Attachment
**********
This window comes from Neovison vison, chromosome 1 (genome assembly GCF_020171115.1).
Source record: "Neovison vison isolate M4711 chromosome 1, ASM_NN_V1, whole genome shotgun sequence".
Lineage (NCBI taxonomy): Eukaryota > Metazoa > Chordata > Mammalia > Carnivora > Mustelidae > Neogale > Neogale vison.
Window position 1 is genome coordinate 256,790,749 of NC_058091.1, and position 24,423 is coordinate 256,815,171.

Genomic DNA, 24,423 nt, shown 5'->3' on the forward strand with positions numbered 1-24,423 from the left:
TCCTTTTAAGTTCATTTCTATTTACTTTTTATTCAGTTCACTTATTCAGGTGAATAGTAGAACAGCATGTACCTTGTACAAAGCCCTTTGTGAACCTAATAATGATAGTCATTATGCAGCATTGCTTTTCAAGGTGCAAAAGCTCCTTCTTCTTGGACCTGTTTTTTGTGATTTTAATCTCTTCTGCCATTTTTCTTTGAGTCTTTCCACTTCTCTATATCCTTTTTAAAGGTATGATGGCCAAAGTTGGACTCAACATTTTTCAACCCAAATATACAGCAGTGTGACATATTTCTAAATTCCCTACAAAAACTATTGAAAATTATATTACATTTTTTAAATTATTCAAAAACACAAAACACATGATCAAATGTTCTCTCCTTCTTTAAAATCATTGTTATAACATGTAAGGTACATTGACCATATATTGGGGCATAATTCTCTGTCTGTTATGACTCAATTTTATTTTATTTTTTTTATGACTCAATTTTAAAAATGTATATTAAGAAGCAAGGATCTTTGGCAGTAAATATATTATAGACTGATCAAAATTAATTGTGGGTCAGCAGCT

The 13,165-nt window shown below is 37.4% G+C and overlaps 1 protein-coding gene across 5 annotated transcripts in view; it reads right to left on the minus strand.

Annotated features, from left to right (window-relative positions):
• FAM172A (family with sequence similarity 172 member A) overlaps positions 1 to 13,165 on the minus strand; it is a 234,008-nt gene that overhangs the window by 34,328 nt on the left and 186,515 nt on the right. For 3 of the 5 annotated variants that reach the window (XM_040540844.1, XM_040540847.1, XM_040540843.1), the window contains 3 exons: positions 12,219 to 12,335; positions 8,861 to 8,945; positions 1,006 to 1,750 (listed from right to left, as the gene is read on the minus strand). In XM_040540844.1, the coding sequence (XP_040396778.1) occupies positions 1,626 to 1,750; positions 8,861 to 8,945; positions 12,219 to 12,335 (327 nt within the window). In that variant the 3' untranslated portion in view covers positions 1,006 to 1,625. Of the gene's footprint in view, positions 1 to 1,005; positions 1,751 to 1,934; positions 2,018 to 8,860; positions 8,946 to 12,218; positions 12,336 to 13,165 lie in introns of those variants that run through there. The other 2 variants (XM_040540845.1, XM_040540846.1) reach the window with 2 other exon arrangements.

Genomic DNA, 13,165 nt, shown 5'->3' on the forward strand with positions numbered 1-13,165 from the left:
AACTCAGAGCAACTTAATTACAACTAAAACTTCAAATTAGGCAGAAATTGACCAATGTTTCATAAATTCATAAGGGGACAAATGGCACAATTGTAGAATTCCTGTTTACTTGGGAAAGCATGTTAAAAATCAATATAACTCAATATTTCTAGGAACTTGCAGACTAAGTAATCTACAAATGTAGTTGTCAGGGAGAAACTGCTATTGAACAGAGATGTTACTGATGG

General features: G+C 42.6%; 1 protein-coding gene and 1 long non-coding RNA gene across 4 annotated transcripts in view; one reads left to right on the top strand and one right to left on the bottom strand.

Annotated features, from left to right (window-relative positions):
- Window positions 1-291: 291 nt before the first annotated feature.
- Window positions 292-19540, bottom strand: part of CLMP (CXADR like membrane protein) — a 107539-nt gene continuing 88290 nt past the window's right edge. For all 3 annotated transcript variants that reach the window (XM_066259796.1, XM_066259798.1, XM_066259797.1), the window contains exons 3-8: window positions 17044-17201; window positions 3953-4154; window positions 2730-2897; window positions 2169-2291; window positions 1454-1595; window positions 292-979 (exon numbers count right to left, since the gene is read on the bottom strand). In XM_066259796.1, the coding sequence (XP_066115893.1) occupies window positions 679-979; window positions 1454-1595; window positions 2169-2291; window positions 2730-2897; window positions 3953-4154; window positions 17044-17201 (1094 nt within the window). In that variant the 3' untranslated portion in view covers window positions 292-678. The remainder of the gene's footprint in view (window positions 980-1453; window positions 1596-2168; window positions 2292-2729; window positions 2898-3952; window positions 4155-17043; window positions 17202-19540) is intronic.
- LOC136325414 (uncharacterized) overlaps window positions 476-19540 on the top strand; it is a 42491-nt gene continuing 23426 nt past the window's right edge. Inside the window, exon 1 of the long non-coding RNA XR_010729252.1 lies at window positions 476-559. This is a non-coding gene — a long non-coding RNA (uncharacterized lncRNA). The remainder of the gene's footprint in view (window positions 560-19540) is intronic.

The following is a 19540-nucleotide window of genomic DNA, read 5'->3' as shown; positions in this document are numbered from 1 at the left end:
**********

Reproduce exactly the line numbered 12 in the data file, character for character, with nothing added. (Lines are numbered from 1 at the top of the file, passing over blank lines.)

General features: G+C 42.6%; 1 protein-coding gene and 1 long non-coding RNA gene across 4 annotated transcripts in view; one reads left to right on the top strand and one right to left on the bottom strand.